Wacousta : a tale of the Pontiac conspiracy (Complete) eBook

This eBook from the Gutenberg Project consists of approximately 525 pages of information about Wacousta .

“My father is right,” replied the Indian, with an appearance of embarrassment, which, whether natural or feigned, had nothing suspicious in it.  “The great chief of the Ottawas has been foolish, like an old woman.  The young chiefs of his tribe will laugh at him for this.  But the Ottawa chief will come again, and the other chiefs with him, for, as my father sees, they all wish for peace; and that my father may know all the nations wish for peace, as well as their head men, the warriors of the Ottawa, and of the Shawanee, and of the Delaware, shall play at ball upon the common, to amuse his young men, while the chiefs sit in council with the chiefs of the Saganaw.  The red skins shall come naked, and without their rifles and their tomahawks; and even the squaws of the warriors shall come upon the common, to show the Saganaw they may be without fear.  Does my father hear?”

“The Ottawa chief says well,” returned the governor; “but will the pale friend of the Ottawa come also to take his seat in the council hall?  The great chief has said the pale warrior has become the second chief among the Ottawas; and that when he is dead, the pale warrior will lead the Ottawas, and take the first seat in the council.  He, too, should smoke the pipe of peace with the Saganaw, that they may know he is no longer their enemy.”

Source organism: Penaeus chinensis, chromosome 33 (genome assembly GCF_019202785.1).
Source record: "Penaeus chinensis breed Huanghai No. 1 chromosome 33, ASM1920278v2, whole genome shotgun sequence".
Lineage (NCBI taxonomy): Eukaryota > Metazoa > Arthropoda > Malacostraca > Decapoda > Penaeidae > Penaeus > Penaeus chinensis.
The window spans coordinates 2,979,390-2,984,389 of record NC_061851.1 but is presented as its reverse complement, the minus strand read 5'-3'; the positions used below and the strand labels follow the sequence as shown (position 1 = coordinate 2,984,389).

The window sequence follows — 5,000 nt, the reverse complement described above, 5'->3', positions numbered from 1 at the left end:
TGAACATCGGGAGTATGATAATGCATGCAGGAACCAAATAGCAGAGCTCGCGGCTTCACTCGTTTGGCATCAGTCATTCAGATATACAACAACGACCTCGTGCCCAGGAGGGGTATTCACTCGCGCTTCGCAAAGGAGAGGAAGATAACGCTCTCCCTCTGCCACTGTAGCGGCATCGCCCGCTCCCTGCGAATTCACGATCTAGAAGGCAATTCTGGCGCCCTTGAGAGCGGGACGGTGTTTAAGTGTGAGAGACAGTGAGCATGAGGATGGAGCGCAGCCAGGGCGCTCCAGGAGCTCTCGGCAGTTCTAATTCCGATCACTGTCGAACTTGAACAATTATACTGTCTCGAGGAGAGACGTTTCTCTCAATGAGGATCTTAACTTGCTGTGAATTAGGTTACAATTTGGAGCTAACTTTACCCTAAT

The Indian hesitated, uttering merely his quick ejaculatory “Ugh!” in expression of his surprise at so unexpected a requisition.  “The pale warrior, the friend of the Ottawa, is very sick,” he at length said; “but if the Great Spirit should give him back his voice before the chiefs come again to the council, the pale face will come too.  If my father does not see him then, he will know the friend of the Ottawa chief is very sick.”

The governor deemed it prudent not to press the question too closely, lest in so doing he should excite suspicion, and defeat his own object.  “When will the Ottawa and the other chiefs come again?” he asked; “and when will their warriors play at ball upon the common, that the Saganaw may see them and be amused?”

“When the sun has travelled so many times,” replied Ponteac, holding up three fingers of his left hand.  “Then will the Ottawa and the other chiefs bring their young warriors and their women.”

“It is too soon,” was the reply;. “the Saganaw must have time to collect their presents, that they may give them to the young warriors who are swiftest in the race, and the most active at the ball.  The great chief of the Ottawas, too, must let the settlers of the pale flag, who are the friends of the red skins, bring in food for the Saganaw, that a great feast may be given to the chiefs, and to the warriors, and that the Saganaw may make peace with the Ottawas and the other nations as becomes a great people.  In twice so many days,” holding up three of his fingers in imitation of the Indian, “the Saganaw will be ready to receive the chiefs in council, that they may smoke the pipe of peace, and bury the hatchet for ever.  What says the great chief of the Ottawas?”

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Wacousta : a tale of the Pontiac conspiracy (Complete) from Project Gutenberg. Public domain.
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